Cross-clamping time 103 (IQR: 88 - 116) 97 (IQR: 82 - 117) 0.46
Transannular patch 39 (56.5%) 25 (53.2%) 0.65
Ventricular dysfunction 6 (8.7%) 2 (4.3%) 0.35
Associated procedures 23 (33.3%) 19 (40.4%) 0.43
ASD closure 9 (13%) 11 (23.4%)  
PDA occlusion 4 (5.8%) 2 (4.3%)  
PFO occlusion 7 (10.1%) 2 (4.3%)  
Pulmonary artery enlargement with patch 1 (1.4%) 4 (8.5%)  
ASD and pulmonary repair 2 (2.9%) 0  
Complications 10 (14.5%) 8 (17%) 0.71
Neurologic 3 (4.3%) 2 (4.2%)  
Respiratory 1 (1.4%) 1 (2.1%)  
Infection 1 (1.4%) 3 (6.4%)  
Cardiogenic shock 1 (1.4%) 2 (4.2%)  
Others 4 (5.8%) 0  
Arrhythmia 6 (8.7%) 5 (10.6%) 0.72
Readmission 4 (5.8%) 3 (6.4%) 0.89
In-hospital mortality 1 (1.4%) 4 (8.5%) 0.13

ASD=atrial septal defect; CPB=cardiopulmonary bypass; IQR=interquartile range; PDA=patent ductus arteriosus; PFO=patent foramen ovale

Group I neutrophil-lymphocyte ratio (NLR) < 0.80 and Group II NLR ≥ 0.80

Table 2 - Intraoperative data complications and mortality of surgical correction of 116 patients with tetralogy of Fallot from January 2014 to December 2018.


When the data regarding MV time were compared (P=0.12), i.e., ventricular dysfunction (P=0.35), need for postoperative ECMO (P=0.79), presence of major complications (P=0.71), arrhythmia (P=0.72), infection (P=0.06), and readmission (P=0.89), no statistically significant difference was observed (Table 2).

The median HLOS was 12 days (IQR: 9 - 14) and 16 days (IQR: 15 - 32) for Groups I and II, respectively. The median ICU LOS was seven days (IQR: 5 - 9) and eight days (IQR: 5 - 17) for Groups I and II, respectively (Figure 1).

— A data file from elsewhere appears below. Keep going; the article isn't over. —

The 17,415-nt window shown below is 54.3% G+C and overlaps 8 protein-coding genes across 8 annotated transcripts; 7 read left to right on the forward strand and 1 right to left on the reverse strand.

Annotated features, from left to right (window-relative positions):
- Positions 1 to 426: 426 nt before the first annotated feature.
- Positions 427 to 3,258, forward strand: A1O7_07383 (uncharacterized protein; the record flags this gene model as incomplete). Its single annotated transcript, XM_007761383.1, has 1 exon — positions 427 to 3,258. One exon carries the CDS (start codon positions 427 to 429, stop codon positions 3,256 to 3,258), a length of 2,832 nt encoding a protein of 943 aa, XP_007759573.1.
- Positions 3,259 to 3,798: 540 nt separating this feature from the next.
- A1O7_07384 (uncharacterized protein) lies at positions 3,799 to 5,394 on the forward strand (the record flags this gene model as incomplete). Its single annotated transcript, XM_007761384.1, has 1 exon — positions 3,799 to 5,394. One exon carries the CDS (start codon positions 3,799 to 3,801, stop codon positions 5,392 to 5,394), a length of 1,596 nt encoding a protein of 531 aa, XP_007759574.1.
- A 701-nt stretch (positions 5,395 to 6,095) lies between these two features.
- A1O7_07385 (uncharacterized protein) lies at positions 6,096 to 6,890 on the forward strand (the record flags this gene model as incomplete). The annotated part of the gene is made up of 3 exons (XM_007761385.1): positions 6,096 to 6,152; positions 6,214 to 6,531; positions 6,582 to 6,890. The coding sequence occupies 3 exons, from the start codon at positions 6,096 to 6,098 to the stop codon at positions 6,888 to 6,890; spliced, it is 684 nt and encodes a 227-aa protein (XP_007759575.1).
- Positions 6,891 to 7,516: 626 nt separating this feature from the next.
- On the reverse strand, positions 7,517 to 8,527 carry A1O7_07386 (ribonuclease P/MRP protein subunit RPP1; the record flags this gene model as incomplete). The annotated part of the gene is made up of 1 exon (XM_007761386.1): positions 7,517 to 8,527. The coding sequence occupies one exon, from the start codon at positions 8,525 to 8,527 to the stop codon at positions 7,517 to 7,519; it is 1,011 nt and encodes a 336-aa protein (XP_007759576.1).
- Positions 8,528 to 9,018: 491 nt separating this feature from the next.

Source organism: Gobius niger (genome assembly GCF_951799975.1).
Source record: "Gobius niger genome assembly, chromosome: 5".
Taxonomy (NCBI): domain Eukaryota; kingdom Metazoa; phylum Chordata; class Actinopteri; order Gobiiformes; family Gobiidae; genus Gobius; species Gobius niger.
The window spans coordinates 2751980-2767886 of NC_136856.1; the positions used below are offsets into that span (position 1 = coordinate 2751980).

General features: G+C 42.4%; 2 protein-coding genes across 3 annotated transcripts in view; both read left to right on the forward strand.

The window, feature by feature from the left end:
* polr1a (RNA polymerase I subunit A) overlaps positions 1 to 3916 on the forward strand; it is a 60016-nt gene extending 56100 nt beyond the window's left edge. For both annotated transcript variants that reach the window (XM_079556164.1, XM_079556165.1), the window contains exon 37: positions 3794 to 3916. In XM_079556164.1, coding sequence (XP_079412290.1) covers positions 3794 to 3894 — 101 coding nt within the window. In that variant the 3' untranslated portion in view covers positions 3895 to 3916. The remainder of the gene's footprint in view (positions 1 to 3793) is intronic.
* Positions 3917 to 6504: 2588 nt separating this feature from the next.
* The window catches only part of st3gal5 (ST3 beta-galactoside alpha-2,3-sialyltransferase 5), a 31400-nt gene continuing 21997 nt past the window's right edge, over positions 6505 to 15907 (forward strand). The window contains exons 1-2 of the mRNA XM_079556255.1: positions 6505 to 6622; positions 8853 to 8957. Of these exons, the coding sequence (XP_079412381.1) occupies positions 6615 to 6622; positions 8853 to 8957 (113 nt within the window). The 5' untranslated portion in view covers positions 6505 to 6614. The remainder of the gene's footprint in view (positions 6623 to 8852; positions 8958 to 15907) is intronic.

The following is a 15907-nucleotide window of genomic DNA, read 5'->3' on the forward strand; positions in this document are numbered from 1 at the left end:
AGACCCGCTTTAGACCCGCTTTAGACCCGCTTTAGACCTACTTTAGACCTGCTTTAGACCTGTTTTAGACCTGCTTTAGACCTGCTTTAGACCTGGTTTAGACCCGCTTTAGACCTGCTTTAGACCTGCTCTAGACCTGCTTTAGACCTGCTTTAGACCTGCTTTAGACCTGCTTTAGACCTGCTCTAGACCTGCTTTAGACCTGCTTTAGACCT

Fig. 1 - Demonstration of the association of a neutrophil-lymphocyte ratio > 0.80 with prolonged intensive care unit (ICU) length of stay (LOS) (A) and hospital LOS (B).

Preoperative NLR was found to be associated with longer HLOS following TOF repair (P<0.001), with an area under the ROC curve of 0.801± 0.040 (95% confidence interval 0.722 - 0.879; P<0.001). Using a cutoff value of 0.80, the higher preoperative NLR predicted longer postoperative HLOS with a sensitivity of 63% and specificity of 81.4% (Figure 2).

Fig. 2 - The receiver-operating characteristic analysis of preoperative neutrophil-lymphocyte ratio for postoperative hospital length of stay. The cutoff value was 0.80. The area under the curve was 0.801± 0.040 (95% confidence interval 0.722 - 0.879; P<0.001).

The overall 30-day mortality was 4.3% (five patients). In Group I, one patient expired, and in Group II, four deaths were observed. Causes of death were cardiogenic shock in three patients and sepsis in the two other patients. The Group I patient was a non-syndromic boy with 3.7 months of age and low weight (5.2 kg), saturating 65% in preoperative period with NLR of 0.63; he was not under MV. In Group II, of four patients, one had Down syndrome (DS), two were under preoperative MV, the NLR varied from 0.80 to 5.79, and all of them had low weight and were male.


Our findings revealed that patients undergoing TOF repair with higher preoperative NLR were associated with longer HLOS. Although in-hospital mortality for patients after TOF repair is low, postoperative morbidities may still occur and need to be mitigated [19]. Many of these morbidities are a consequence of an exacerbated inflammatory response to surgical trauma and CPB [1-4]. This physiological inflammatory response has a deleterious effect in one or more organs causing dysfunction on the heart (negative inotropic), lung (respiratory dysfunction), kidney (acute renal dysfunction), liver (liver dysfunction), and vessels (endothelial dysfunction), and may progress to multiple organ dysfunction, thus increasing morbidity and mortality in these patients [5,20]. Some risk factors for exacerbation of this physiological response are well known, including younger age at the time of surgery, longer CPB and aortic X-clamp time, postoperative liver dysfunction, preoperative leukocytosis, and low body weight [5,6,21].